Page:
Lastly, business owners have some unique options with Roth 401(k)s during early retirement.
While there are penalties for early distributions from a Roth 401(k), there is a workaround to access your funds early without penalty. If you retire early, you can roll over your Roth 401(k) to a Roth IRA. And importantly, the full amount of your rollover is considered to be a “contribution” for withdrawal purposes. And this is important because, with a Roth IRA, you can always withdraw your contributions tax and penalty-free, regardless of your age.
So, assuming you need to access funds before 59.5, you could do a direct rollover from your Roth 401(k) to your Roth IRA, then access the full amount of the rollover penalty-free since it is considered a “contribution.”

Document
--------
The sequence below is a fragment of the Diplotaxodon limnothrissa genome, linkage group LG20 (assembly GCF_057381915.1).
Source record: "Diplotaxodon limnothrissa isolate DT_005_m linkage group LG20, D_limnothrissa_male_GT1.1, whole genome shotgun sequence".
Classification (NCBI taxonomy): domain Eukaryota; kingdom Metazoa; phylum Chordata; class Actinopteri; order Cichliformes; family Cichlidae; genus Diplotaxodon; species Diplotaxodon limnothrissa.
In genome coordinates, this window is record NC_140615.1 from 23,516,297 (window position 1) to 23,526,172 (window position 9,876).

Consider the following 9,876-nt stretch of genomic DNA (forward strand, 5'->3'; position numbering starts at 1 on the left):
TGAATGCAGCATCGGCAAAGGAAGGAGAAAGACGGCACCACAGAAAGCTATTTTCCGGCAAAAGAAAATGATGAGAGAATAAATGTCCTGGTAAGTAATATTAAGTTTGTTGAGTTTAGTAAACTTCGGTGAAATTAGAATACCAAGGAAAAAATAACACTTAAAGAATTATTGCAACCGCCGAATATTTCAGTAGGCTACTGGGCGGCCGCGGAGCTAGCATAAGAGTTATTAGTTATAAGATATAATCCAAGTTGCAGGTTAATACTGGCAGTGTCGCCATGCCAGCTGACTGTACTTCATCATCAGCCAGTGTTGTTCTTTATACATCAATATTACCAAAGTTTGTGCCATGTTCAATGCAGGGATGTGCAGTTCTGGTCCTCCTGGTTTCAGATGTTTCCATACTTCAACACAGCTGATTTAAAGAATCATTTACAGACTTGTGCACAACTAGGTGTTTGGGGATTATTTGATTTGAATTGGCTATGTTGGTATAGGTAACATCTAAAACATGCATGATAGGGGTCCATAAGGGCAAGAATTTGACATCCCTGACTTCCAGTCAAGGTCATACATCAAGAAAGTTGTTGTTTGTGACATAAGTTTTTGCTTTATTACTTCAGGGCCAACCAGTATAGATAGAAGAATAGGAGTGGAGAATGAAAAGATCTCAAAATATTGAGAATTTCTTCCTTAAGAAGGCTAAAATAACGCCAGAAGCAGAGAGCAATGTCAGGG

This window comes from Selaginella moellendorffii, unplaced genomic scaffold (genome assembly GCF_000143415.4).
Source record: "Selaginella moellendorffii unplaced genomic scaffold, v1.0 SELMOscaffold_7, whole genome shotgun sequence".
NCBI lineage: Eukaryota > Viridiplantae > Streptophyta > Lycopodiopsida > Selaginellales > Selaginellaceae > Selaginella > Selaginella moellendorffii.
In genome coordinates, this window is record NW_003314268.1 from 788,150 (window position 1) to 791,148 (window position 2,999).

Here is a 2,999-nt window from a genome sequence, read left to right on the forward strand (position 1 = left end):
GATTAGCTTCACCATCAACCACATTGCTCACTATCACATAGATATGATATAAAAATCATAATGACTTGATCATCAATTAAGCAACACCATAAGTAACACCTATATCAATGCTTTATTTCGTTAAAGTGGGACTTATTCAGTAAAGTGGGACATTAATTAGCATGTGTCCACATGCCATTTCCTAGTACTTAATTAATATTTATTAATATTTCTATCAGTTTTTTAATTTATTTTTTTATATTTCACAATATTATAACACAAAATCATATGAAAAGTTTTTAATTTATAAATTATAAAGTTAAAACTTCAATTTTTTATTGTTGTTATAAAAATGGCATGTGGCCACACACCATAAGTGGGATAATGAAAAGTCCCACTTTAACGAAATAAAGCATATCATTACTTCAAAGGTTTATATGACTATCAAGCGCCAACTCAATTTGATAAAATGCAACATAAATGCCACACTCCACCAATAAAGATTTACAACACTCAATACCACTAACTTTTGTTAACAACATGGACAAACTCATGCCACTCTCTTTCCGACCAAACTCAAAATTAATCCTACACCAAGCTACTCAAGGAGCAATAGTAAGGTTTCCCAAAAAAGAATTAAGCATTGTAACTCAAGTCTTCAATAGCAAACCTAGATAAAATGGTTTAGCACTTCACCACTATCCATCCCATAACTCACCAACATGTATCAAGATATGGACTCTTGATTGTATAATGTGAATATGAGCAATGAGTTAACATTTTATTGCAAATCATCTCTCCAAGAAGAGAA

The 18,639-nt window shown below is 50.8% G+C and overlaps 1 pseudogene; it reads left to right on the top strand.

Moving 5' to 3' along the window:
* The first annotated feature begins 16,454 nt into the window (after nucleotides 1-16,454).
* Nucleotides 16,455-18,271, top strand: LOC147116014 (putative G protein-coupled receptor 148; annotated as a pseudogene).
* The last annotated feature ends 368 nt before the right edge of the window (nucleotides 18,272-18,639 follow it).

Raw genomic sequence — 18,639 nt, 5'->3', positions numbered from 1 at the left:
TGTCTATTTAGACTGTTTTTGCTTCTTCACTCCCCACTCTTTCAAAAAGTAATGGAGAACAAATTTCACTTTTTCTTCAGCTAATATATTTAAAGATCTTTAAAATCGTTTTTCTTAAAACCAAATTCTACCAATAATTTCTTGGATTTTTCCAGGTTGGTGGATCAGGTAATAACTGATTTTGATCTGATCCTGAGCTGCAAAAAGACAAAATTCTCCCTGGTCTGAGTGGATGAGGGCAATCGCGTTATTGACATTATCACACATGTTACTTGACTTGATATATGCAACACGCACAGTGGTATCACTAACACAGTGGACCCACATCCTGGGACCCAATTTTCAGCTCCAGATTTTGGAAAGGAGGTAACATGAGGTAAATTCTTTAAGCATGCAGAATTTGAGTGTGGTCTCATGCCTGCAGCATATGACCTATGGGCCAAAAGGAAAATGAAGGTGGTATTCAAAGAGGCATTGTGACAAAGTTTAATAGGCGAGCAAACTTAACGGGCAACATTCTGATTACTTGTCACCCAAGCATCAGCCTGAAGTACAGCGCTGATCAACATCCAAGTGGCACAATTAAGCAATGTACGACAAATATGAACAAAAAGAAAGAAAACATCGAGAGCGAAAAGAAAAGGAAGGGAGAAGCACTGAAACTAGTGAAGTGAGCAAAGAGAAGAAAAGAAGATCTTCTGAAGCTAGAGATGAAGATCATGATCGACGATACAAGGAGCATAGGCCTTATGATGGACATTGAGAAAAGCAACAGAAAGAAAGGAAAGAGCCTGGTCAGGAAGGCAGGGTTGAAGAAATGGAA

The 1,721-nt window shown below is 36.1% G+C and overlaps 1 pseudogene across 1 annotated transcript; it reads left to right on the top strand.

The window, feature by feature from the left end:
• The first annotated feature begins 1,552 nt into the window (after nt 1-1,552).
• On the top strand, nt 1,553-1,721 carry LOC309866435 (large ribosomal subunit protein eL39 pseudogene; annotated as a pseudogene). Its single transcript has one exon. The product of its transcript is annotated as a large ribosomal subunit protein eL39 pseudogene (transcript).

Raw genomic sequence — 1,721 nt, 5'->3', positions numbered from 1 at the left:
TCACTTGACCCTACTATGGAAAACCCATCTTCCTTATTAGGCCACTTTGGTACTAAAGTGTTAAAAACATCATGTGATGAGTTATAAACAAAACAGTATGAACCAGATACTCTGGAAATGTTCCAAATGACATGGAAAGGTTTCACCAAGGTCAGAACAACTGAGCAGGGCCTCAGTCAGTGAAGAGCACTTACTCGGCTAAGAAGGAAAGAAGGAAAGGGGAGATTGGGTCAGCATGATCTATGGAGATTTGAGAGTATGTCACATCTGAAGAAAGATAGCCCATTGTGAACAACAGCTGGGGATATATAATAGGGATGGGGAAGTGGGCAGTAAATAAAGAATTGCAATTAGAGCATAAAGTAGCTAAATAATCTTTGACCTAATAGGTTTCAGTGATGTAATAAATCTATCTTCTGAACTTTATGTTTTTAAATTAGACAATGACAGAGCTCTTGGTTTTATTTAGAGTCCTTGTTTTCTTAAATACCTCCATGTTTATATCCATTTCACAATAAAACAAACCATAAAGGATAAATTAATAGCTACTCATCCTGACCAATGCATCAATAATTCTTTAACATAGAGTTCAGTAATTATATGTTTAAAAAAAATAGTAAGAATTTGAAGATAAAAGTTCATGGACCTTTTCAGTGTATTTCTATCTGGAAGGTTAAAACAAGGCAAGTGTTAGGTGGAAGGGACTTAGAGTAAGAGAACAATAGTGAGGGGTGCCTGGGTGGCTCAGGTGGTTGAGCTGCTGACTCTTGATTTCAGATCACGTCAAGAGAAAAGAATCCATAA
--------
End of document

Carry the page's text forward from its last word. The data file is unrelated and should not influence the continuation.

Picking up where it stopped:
However, there are some additional considerations with this strategy that owners should understand. Most importantly, Roth IRAs are subject to a 5-year rule. This means that the Roth IRA has to have been open for 5 years before you can withdraw earnings penalty-free. Keep this in mind when using this strategy, and consider the possibility of working with a qualified tax or investment professional to avoid any issues.
Managing a 401(k) and planning for early retirement can be complex. Consider consulting with a qualified financial advisor who specializes in retirement planning and has experience working with business owners. They can help you optimize your retirement savings strategy and navigate the regulations and tax implications associated with 401(k) plans.
Remember that retirement planning is a long-term endeavor, and early retirement requires careful financial management and saving. Start early, be disciplined with your contributions, and regularly review and adjust your retirement plan as needed.